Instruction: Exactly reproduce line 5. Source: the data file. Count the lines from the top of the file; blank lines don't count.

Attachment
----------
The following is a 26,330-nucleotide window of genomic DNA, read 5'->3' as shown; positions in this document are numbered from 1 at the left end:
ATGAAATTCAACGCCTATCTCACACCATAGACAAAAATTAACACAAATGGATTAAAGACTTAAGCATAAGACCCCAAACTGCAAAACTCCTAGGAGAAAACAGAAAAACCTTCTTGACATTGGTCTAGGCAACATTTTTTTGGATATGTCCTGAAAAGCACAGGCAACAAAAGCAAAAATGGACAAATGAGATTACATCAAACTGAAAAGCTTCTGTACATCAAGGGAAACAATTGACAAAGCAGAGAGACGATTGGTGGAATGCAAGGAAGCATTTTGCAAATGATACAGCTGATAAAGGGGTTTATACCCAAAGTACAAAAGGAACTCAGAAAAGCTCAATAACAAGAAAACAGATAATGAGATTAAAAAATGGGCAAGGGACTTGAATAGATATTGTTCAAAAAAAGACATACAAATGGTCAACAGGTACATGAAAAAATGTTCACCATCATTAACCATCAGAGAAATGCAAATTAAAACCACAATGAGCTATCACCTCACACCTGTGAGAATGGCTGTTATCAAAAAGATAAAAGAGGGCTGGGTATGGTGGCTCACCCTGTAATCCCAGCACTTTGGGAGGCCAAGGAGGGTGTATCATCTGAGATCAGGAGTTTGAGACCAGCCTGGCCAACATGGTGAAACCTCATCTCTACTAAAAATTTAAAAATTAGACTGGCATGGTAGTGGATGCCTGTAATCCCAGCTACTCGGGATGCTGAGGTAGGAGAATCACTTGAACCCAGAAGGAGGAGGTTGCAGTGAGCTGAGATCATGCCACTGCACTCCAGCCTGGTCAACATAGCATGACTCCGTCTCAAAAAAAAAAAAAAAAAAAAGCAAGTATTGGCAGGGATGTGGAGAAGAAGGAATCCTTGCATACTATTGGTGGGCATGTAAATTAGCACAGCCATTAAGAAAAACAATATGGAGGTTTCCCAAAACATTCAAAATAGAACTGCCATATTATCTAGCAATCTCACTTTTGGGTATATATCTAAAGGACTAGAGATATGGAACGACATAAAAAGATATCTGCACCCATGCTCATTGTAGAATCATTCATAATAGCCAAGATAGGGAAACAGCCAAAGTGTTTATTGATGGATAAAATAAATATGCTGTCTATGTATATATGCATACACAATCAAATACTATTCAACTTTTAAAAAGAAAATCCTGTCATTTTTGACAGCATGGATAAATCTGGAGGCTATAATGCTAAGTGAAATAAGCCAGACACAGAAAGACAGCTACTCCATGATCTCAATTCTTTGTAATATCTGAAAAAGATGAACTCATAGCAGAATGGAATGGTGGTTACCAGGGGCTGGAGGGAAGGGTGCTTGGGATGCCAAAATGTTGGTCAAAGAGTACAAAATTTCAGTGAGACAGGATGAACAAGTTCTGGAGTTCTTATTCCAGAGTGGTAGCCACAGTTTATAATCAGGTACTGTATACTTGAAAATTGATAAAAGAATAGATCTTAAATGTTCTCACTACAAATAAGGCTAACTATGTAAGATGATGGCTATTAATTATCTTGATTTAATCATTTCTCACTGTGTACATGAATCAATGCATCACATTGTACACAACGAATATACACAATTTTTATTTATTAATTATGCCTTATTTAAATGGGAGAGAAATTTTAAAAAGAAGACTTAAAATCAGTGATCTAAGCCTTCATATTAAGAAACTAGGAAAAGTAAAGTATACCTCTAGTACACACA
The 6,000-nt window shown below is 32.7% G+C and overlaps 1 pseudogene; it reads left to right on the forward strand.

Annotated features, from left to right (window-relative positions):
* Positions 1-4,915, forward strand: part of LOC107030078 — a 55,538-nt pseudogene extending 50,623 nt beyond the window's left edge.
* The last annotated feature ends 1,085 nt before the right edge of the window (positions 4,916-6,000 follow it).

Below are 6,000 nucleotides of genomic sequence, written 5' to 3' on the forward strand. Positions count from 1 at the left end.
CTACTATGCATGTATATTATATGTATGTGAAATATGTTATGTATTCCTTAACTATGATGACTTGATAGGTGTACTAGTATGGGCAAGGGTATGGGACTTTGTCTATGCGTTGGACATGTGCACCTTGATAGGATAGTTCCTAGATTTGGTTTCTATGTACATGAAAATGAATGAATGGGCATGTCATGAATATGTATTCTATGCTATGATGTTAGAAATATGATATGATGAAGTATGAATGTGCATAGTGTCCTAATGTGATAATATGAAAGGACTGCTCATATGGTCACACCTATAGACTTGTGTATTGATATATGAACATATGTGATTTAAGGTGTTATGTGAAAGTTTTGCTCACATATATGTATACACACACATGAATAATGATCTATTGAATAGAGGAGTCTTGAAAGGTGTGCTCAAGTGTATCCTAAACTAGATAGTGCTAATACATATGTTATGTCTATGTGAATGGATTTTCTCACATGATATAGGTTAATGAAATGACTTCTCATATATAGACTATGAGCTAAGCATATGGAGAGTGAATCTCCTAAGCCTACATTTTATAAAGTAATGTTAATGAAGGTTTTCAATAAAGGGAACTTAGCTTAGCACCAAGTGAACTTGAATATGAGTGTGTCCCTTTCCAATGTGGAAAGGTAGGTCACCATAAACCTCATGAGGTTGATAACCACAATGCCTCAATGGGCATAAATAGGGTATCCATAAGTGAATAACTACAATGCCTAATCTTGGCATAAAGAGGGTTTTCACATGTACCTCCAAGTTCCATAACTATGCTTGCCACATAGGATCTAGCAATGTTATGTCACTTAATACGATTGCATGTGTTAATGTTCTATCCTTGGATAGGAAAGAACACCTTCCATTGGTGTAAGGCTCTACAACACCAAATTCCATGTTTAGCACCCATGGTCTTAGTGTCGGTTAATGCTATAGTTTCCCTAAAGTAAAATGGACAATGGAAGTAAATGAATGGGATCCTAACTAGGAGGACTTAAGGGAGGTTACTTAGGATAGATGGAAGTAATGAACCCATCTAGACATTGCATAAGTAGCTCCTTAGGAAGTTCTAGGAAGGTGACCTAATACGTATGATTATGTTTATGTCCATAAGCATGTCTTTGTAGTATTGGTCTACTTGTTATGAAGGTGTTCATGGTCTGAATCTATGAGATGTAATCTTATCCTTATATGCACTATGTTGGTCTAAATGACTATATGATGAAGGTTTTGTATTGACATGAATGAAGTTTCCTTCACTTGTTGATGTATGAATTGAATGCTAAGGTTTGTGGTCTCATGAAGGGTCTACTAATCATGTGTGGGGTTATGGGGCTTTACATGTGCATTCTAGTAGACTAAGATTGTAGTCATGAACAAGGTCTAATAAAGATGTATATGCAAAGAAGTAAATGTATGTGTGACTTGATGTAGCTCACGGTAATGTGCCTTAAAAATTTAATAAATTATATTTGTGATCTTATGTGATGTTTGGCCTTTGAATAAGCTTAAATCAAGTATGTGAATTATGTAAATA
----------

* Positions 1-4,915, forward strand: part of LOC107030078 — a 55,538-nt pseudogene extending 50,623 nt beyond the window's left edge.